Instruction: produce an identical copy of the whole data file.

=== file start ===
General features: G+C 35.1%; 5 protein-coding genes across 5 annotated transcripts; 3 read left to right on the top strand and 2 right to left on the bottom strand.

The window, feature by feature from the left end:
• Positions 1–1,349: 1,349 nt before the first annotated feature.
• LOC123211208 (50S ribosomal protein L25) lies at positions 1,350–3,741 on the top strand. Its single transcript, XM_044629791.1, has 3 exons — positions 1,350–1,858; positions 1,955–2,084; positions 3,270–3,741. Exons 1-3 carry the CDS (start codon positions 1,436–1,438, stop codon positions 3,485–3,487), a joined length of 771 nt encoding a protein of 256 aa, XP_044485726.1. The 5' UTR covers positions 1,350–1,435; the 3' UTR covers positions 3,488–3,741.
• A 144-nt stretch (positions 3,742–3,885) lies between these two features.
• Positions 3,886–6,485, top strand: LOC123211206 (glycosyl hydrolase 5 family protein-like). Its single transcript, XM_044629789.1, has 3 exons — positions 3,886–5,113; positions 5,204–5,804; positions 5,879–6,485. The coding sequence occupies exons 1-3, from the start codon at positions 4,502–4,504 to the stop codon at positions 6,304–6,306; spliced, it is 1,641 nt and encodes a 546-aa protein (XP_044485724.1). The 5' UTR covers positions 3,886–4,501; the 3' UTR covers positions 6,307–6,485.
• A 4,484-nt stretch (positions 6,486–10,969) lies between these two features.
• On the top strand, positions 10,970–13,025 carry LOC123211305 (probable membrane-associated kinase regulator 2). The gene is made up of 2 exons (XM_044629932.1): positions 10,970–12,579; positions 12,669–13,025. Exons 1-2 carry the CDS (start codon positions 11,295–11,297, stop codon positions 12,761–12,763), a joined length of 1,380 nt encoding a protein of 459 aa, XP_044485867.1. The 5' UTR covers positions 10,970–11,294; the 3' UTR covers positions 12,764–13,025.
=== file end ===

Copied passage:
General features: G+C 35.1%; 5 protein-coding genes across 5 annotated transcripts; 3 read left to right on the top strand and 2 right to left on the bottom strand.

The window, feature by feature from the left end:
• Positions 1–1,349: 1,349 nt before the first annotated feature.
• LOC123211208 (50S ribosomal protein L25) lies at positions 1,350–3,741 on the top strand. Its single transcript, XM_044629791.1, has 3 exons — positions 1,350–1,858; positions 1,955–2,084; positions 3,270–3,741. Exons 1-3 carry the CDS (start codon positions 1,436–1,438, stop codon positions 3,485–3,487), a joined length of 771 nt encoding a protein of 256 aa, XP_044485726.1. The 5' UTR covers positions 1,350–1,435; the 3' UTR covers positions 3,488–3,741.
• A 144-nt stretch (positions 3,742–3,885) lies between these two features.
• Positions 3,886–6,485, top strand: LOC123211206 (glycosyl hydrolase 5 family protein-like). Its single transcript, XM_044629789.1, has 3 exons — positions 3,886–5,113; positions 5,204–5,804; positions 5,879–6,485. The coding sequence occupies exons 1-3, from the start codon at positions 4,502–4,504 to the stop codon at positions 6,304–6,306; spliced, it is 1,641 nt and encodes a 546-aa protein (XP_044485724.1). The 5' UTR covers positions 3,886–4,501; the 3' UTR covers positions 6,307–6,485.
• A 4,484-nt stretch (positions 6,486–10,969) lies between these two features.
• On the top strand, positions 10,970–13,025 carry LOC123211305 (probable membrane-associated kinase regulator 2). The gene is made up of 2 exons (XM_044629932.1): positions 10,970–12,579; positions 12,669–13,025. Exons 1-2 carry the CDS (start codon positions 11,295–11,297, stop codon positions 12,761–12,763), a joined length of 1,380 nt encoding a protein of 459 aa, XP_044485867.1. The 5' UTR covers positions 10,970–11,294; the 3' UTR covers positions 12,764–13,025.